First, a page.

International Women’s Day: Q&A With Triathlon’s Wonder Women

8 Mar 2024

Photo Credit: Alex Polizzi

This International Women’s Day we proudly spotlight the triathlon journeys of five incredible women – Michelle Cooper, Carol Wooldridge, Eliza Wregg, Hayley Gorman and Anu Francis.

These remarkable women generously opened up, sharing their personal stories and reflecting on the profound impact that triathlon has had on their lives.

How did your journey in triathlon begin, and what inspired you to take that initial leap?

Michelle Cooper: I started triathlon about 12-13 years ago now at a Triathlon Pink event. I was encouraged by my future sister in law and husband to give it a go, I’d never done anything even remotely like it, but found an amazingly fun and energetic environment and all of a sudden, I was hooked!

Carol Wooldridge: I’d seen an event advertised called Triathlon Pink, and at that stage I was training with a group of girls but not doing anything too serious. It looked great, and I just thought ‘wow, we should all go together’, so we did. Five of us all travelled into Homebush and did TriPink and I just loved the crowd and the atmosphere and decided I wanted to do another event.

Eliza Wregg: I was really lucky that I grew up with a Mum who was into triathlon, she wasn’t very serious, but watching her from a young age really inspired me to give it a crack.

Hayley Gorman: I got started in the sport way back in 2008. My Dad did his first triathlon which inspired me to sign up for a Wheet-Bix triathlon in Melbourne and it’s just been a part of my life ever since.

Anu Francis: I actually got into triathlon three years ago. I was a para rower with the aim of getting into the Paralympics. I had a bit of a back injury and was a little disadvantaged in classification and so had a look at what other sports were out there, and that’s when I found triathlon. I got involved with high performance quite early with my sights set on the Paralympics, and now I’m ranked second in the world going into Paris – it’s been a wild three and a half years.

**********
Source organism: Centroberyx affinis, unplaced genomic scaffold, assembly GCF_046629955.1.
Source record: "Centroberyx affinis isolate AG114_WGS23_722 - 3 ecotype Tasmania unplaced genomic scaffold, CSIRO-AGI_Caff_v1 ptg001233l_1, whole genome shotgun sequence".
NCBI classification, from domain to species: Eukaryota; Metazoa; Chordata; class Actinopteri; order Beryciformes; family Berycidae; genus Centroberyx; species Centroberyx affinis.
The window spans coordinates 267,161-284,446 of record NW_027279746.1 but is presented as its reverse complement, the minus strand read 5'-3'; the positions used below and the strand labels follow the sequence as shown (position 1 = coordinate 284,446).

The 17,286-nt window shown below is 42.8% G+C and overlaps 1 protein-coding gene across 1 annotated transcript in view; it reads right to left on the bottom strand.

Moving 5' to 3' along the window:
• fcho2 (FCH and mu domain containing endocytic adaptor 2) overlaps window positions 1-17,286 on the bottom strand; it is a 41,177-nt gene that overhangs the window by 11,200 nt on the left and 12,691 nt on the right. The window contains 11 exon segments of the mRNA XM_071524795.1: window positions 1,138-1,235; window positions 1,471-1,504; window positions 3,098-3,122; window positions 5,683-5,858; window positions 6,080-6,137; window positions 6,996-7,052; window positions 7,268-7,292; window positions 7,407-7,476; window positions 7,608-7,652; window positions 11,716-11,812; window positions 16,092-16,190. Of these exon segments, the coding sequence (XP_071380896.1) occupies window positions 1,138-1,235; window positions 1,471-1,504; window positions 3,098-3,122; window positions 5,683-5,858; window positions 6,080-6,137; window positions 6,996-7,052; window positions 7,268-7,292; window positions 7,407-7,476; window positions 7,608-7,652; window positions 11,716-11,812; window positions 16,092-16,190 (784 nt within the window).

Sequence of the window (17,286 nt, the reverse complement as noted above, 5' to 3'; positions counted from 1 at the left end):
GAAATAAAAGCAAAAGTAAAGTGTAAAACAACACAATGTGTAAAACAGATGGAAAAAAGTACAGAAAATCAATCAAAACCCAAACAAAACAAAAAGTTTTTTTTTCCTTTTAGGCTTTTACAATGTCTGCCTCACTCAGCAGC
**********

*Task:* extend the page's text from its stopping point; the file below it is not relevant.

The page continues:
What stands out as your favourite aspect of the triathlon community?

Michelle Cooper: It’s not a team sport but at the same time, it is. You get to experience some great moments and some great locations, but it’s the people that really make it. You’ll never be alone, you’ll never feel like you don’t have someone there that you can turn to, so for me, the people are absolutely everything.

Carol Wooldridge: It’s great to have consistency and just know you can train each week with people who want to run, ride or swim with you. You can be someone who is in the middle of training for a big event, or you can be someone who just goes to the gym but wants to dabble in a bit of cycling in a safe environment and maybe have a coffee afterwards, there’s room for everyone.

Eliza Wregg: It’s made up of an incredibly positive group of like minded individuals. I find compared to other sports, we’re really focused on being strong, and in general the triathlon community is just so supportive, everyone is always trying to uplift each other which I find really empowering.

Hayley Gorman: The community is just amazing. The vibes at the event village the day before, the morning of and afterwards are just awesome.

Anu Francis: Whether it be the high performance program right through to the grassroots level of my state and my amazing triathlon club, Flow Endurance, everyone has been so supportive and so welcoming. It’s a sport where you’ve got kids to people in their 90s. We all come together and share a mutual love for the sport and living such a healthy, active lifestyle. It’s something you don’t necessarily see in other sports.